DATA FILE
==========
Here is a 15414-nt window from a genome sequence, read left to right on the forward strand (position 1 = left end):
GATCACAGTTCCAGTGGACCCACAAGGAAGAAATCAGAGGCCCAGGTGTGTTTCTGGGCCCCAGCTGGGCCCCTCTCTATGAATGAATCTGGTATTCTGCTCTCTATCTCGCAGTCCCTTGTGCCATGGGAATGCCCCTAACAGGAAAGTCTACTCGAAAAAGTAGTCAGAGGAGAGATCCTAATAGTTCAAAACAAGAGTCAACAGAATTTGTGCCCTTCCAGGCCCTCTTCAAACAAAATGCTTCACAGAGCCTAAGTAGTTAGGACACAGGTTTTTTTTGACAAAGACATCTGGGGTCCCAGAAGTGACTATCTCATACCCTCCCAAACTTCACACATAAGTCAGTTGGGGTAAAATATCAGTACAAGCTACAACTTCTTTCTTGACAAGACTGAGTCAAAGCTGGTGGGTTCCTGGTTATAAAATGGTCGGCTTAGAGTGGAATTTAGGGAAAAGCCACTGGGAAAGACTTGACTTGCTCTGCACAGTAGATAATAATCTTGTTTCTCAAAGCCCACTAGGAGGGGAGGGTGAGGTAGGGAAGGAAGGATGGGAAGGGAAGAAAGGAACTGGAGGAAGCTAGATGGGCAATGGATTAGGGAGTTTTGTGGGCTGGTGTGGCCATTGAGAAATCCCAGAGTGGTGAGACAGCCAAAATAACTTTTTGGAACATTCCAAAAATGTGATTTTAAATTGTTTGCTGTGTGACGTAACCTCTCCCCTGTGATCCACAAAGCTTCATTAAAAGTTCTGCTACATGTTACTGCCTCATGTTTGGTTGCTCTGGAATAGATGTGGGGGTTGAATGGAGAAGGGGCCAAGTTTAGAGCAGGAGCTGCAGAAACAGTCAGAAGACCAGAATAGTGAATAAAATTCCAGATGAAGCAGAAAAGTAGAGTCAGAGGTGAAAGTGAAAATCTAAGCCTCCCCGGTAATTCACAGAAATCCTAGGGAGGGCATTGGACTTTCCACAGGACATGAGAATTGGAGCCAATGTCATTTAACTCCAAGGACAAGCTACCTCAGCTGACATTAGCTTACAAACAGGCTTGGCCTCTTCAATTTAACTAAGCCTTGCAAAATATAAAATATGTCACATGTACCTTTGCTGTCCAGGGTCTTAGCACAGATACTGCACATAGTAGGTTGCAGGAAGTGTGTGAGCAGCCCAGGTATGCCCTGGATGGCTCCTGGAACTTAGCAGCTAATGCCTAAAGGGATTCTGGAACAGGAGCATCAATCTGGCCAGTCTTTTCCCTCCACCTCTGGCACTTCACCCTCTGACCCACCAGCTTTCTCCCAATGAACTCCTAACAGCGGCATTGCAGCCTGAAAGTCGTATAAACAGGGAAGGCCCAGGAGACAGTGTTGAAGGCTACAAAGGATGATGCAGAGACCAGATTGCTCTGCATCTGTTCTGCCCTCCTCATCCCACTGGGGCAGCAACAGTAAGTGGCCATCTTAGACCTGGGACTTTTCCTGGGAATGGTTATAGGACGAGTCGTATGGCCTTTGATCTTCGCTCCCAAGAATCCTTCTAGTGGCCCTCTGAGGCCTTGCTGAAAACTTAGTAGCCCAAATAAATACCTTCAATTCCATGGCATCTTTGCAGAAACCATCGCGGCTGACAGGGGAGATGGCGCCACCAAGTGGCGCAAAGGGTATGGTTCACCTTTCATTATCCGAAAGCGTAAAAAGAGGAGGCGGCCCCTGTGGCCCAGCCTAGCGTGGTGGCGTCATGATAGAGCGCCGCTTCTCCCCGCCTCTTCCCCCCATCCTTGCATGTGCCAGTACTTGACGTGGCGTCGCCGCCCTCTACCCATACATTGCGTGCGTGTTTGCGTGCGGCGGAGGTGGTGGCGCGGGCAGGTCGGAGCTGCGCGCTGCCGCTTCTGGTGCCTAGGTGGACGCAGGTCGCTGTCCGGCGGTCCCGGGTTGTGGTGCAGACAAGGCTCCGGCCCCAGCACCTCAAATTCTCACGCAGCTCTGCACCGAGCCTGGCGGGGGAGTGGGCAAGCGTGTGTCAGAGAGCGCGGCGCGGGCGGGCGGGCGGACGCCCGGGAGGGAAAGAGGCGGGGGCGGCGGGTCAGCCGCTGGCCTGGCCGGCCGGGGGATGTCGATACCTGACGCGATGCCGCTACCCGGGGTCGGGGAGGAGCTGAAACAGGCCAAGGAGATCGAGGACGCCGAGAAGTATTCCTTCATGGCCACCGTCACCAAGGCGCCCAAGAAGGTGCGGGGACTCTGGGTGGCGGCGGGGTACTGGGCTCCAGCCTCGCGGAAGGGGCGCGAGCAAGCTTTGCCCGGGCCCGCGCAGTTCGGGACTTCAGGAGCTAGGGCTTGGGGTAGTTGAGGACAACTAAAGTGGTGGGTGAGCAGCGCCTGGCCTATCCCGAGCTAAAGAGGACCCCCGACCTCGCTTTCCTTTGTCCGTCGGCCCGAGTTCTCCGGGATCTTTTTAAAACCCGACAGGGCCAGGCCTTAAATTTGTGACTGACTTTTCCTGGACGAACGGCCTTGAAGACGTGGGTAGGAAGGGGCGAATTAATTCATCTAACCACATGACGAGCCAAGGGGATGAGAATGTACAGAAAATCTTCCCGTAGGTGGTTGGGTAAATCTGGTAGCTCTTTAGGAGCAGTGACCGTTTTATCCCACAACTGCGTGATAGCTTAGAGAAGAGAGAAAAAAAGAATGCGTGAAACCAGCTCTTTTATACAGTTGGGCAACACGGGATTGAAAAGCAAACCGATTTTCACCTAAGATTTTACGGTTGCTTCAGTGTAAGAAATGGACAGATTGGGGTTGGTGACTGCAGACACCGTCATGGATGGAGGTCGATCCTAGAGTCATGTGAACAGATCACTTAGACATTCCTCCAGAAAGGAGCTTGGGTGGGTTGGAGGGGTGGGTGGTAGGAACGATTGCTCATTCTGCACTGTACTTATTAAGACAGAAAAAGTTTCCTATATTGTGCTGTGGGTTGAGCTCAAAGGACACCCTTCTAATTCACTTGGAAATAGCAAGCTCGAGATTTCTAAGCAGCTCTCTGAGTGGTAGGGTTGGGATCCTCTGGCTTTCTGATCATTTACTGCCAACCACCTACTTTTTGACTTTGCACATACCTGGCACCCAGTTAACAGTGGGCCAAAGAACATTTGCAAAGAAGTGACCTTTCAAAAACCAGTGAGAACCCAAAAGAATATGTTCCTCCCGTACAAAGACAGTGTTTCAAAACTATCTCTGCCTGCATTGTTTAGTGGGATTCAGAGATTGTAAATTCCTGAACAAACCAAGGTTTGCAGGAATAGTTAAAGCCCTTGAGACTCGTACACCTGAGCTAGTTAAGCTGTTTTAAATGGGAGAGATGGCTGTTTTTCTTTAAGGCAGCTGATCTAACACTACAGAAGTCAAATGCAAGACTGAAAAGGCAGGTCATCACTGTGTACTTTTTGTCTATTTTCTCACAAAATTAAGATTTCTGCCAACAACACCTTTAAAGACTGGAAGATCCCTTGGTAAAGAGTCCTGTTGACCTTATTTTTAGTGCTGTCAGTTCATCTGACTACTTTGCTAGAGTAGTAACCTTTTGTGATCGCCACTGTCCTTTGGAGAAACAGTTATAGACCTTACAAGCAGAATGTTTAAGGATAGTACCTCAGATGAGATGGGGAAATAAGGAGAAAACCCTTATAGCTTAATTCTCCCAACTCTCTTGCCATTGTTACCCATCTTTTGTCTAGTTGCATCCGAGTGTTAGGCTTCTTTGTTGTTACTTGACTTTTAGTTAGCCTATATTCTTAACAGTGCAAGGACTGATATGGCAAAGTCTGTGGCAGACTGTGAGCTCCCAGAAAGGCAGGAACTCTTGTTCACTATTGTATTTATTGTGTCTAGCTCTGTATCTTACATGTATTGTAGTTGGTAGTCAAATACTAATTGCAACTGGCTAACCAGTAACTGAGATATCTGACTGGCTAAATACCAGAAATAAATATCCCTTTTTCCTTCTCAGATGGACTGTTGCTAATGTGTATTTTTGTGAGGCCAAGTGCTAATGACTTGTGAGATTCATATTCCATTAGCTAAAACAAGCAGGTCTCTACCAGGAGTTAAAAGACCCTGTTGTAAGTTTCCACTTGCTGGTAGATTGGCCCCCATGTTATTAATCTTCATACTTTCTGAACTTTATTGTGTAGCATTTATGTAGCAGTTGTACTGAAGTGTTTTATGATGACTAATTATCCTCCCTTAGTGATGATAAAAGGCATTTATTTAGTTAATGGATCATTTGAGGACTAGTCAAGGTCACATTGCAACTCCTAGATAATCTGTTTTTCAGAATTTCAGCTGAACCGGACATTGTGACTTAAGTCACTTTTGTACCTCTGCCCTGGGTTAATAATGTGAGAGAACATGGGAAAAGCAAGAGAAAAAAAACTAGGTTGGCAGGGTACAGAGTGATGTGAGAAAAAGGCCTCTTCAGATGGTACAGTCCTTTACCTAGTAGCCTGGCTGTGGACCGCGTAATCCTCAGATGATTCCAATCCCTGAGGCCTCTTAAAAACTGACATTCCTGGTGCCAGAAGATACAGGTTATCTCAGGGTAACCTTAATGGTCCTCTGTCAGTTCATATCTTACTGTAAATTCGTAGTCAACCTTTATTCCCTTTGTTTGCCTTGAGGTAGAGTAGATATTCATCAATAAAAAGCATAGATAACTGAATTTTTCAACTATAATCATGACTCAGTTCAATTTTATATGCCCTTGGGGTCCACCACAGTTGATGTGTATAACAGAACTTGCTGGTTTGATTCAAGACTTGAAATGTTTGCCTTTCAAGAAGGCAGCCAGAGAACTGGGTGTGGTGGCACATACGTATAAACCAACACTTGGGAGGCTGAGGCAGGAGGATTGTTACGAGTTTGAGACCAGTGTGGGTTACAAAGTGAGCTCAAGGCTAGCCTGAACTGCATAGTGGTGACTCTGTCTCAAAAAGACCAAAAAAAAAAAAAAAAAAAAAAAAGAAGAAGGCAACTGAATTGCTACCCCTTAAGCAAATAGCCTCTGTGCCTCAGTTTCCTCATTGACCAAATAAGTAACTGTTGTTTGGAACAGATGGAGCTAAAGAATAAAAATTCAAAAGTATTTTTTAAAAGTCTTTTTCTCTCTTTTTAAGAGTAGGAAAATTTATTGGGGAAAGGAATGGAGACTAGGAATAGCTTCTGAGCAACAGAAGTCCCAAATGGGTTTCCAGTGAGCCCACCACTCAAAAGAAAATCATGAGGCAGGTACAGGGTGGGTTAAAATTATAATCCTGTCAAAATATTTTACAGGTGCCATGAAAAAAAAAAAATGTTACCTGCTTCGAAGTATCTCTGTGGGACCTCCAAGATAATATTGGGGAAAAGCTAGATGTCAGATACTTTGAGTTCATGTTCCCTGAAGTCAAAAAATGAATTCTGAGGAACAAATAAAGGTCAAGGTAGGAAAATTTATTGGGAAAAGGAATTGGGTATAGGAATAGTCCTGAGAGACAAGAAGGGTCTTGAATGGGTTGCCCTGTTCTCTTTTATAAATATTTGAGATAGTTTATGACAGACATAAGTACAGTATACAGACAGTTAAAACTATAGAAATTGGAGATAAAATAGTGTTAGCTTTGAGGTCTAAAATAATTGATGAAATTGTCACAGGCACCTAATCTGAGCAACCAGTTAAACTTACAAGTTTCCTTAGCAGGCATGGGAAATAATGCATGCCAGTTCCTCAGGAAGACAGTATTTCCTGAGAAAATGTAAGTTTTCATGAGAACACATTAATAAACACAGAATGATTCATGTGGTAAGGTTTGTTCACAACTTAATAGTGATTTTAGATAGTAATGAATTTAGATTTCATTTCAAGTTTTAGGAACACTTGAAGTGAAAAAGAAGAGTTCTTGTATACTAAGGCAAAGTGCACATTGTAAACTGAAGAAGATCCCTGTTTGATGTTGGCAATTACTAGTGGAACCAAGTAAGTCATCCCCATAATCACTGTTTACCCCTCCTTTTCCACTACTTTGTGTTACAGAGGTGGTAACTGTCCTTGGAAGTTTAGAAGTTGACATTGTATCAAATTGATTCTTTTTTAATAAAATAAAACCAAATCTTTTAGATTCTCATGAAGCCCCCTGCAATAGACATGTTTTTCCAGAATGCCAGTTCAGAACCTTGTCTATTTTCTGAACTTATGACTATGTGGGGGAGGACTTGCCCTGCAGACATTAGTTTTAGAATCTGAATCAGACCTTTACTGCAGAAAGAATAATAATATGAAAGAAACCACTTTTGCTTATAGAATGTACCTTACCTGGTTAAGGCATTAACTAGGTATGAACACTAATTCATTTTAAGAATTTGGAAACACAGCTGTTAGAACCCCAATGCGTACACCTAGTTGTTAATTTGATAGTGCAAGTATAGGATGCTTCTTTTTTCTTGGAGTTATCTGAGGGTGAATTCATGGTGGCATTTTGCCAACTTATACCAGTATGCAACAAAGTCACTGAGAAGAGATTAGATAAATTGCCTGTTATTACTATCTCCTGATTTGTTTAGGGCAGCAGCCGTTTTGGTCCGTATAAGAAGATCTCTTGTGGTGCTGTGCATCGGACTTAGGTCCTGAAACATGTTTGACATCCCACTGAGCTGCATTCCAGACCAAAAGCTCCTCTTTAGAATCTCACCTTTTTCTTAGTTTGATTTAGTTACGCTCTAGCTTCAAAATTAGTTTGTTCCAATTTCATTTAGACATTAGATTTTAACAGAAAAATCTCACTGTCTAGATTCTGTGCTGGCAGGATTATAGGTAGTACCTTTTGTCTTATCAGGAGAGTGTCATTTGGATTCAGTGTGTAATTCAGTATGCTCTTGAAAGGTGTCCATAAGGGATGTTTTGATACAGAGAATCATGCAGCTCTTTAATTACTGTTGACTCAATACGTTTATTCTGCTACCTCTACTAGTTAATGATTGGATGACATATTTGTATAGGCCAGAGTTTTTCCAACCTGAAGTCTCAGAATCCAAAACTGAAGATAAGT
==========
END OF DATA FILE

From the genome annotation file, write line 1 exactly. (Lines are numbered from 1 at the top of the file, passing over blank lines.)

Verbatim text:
Here is a 15414-nt window from a genome sequence, read left to right on the forward strand (position 1 = left end):